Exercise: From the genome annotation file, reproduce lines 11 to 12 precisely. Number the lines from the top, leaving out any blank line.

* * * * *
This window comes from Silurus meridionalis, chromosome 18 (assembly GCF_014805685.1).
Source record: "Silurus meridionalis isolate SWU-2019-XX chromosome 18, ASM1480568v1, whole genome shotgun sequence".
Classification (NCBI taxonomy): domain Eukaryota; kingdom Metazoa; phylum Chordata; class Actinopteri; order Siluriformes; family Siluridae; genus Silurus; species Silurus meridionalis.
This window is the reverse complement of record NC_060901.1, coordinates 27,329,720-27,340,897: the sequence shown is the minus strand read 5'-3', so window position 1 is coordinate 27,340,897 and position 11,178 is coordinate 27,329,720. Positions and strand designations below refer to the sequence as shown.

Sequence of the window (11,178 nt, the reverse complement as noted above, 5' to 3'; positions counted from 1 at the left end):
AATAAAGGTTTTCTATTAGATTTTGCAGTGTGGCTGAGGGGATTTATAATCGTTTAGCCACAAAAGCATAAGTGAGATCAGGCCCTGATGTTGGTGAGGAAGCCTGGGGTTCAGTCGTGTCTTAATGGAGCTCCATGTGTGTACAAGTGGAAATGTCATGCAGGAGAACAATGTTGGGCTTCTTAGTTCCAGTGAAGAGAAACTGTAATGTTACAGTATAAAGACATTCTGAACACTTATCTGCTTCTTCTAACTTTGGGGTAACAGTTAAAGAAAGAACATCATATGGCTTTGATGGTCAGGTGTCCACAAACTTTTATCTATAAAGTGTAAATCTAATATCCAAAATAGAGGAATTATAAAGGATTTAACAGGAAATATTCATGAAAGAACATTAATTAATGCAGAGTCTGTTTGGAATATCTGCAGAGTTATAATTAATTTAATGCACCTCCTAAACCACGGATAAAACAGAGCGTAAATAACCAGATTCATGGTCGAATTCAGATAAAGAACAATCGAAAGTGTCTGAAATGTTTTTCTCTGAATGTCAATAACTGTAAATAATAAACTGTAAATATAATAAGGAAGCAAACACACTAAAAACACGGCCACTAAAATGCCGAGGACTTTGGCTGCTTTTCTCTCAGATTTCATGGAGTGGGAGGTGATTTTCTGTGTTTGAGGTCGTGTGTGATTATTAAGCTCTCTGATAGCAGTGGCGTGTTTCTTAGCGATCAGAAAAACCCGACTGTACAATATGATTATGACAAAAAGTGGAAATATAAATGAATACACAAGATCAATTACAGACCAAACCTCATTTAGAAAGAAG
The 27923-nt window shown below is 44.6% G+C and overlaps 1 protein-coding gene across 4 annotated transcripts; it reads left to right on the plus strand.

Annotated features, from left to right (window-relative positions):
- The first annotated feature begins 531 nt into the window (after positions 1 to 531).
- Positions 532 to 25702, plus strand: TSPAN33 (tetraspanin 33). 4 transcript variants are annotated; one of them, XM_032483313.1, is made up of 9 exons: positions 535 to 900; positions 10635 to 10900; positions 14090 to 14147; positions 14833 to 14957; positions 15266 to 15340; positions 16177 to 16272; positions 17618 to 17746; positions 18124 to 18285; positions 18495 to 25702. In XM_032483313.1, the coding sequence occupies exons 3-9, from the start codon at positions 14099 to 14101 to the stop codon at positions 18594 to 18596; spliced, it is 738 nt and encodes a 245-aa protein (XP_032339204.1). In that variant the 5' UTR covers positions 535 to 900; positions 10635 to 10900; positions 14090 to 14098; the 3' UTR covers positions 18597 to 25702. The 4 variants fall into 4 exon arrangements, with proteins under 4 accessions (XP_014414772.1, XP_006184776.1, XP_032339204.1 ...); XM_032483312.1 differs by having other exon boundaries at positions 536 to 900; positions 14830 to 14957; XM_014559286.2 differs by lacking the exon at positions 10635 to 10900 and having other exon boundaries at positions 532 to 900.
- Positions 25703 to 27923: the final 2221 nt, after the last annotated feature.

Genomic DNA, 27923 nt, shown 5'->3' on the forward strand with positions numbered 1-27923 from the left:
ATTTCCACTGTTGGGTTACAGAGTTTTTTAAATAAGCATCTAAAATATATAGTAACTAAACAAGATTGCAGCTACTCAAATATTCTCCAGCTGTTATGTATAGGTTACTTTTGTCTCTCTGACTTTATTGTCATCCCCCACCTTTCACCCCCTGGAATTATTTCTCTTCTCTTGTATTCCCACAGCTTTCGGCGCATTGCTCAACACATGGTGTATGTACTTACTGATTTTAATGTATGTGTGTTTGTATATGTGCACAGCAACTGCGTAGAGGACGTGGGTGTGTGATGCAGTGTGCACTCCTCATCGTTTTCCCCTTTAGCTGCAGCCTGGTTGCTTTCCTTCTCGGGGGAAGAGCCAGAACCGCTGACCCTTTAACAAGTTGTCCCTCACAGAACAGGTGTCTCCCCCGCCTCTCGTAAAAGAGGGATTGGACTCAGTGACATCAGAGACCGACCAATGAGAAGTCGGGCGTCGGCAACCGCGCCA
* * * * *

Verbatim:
- Positions 25703 to 27923: the final 2221 nt, after the last annotated feature.

Genomic DNA, 27923 nt, shown 5'->3' on the forward strand with positions numbered 1-27923 from the left: